A study circle is a small group that meets to study the course materials from the Ruhi Institute. This collection contains resources related to study circles, as well as resources to assist anyone with deepening their understanding of the Baha’i Writings.
Shoghi Effendi tells us that The Seven Valleys is Baha’u’llah’s greatest mystical work, “which He wrote in answer to the questions of Shaykh Muhyi’d-Din, the Qadi [judge] of Khaniqayn, in which He describes the seven stages which the soul of the seeker must needs traverse ere it can attain the object of its existence.” 1 A testament to the power of Baha’u’llah’s revealed words are their profound impact and effect – even if you are reading His words in a translated language and have no knowledge of its historical or literary context. However, I thought I would write a bit about the historical and literary context of The Seven Valleys so that I could better understand what makes it Baha’u’llah’s greatest mystical work.
The Seven Valleys was revealed in Persian in response to the questions of Shaykh Mahyi’d-Din, an educated student of Sufi philosophy who was an admirer of Baha’u’llah and who wrote to Him with some questions in mystical terms. In order to help Shaykh Mahyi’d-Din understand the truth of His words, Baha’u’llah replied using similar Sufi terminology (Sufism is a mystical school of Islamic thought that believes a person can have a direct experience with God). In the second volume of The Revelation of Baha’u’llah, Adib Taherzadeh says that The Seven Valleys were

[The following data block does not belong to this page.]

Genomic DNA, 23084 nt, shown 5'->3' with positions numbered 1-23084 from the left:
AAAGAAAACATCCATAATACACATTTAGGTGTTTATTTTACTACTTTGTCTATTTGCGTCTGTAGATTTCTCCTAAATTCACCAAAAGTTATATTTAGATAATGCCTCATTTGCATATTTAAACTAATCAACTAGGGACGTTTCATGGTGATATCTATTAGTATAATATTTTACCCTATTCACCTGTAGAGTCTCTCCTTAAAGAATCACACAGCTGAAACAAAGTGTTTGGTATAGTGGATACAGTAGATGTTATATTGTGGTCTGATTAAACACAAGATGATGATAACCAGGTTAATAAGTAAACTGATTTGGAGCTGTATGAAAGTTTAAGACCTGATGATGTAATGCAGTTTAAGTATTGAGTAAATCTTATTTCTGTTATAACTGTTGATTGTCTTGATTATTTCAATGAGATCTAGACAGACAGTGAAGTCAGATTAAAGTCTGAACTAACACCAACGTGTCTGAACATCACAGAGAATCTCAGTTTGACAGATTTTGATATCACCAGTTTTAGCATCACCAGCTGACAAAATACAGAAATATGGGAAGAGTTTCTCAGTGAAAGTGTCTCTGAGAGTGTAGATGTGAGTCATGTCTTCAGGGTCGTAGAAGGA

written before His Declaration in the idiom of the people concerned. In His divine wisdom, Baha’u’llah used the Sufi terminology current at the time, so that the questioner might comprehend. […] He also affirms that anyone, who in this day has turned to Him and truly recognized His station, has indeed attained all seven of the stages mentioned in that book. 2
It’s not just the language used that would have been familiar to Shaykh Mahyi’d-Ding, but also the form of the work. The Seven Valleys follows, but is not identical to, a pre-existing well-known poem – it is written in a similar style and structure to Attar’s “The Conference of the Birds”. The seven valleys mentioned – the valleys of search, love, knowledge, unity, contentment, wonderment, and true poverty and absolute nothingness – are similar to the stages in Attar’s work, and Attar was an eminent Sufi. Sufis reading The Seven Valleys would have immediately recognized its form and been familiar with the narrative of traveling through seven different valleys in order to attain truth.
I think it’s important to know that The Seven Valleys was revealed in the 1850’s, prior to Baha’u’llah’s declaration. Baha’u’llah revealed this work after His return to Baghdad from the mountains near Sulaymaniyyih. 3 By using familiar language and a familiar form, Baha’u’llah gently helped His inquirer understand the Truth of His Revelation; His literary choices helped prepare His readers for His declaration. Baha’u’llah writes,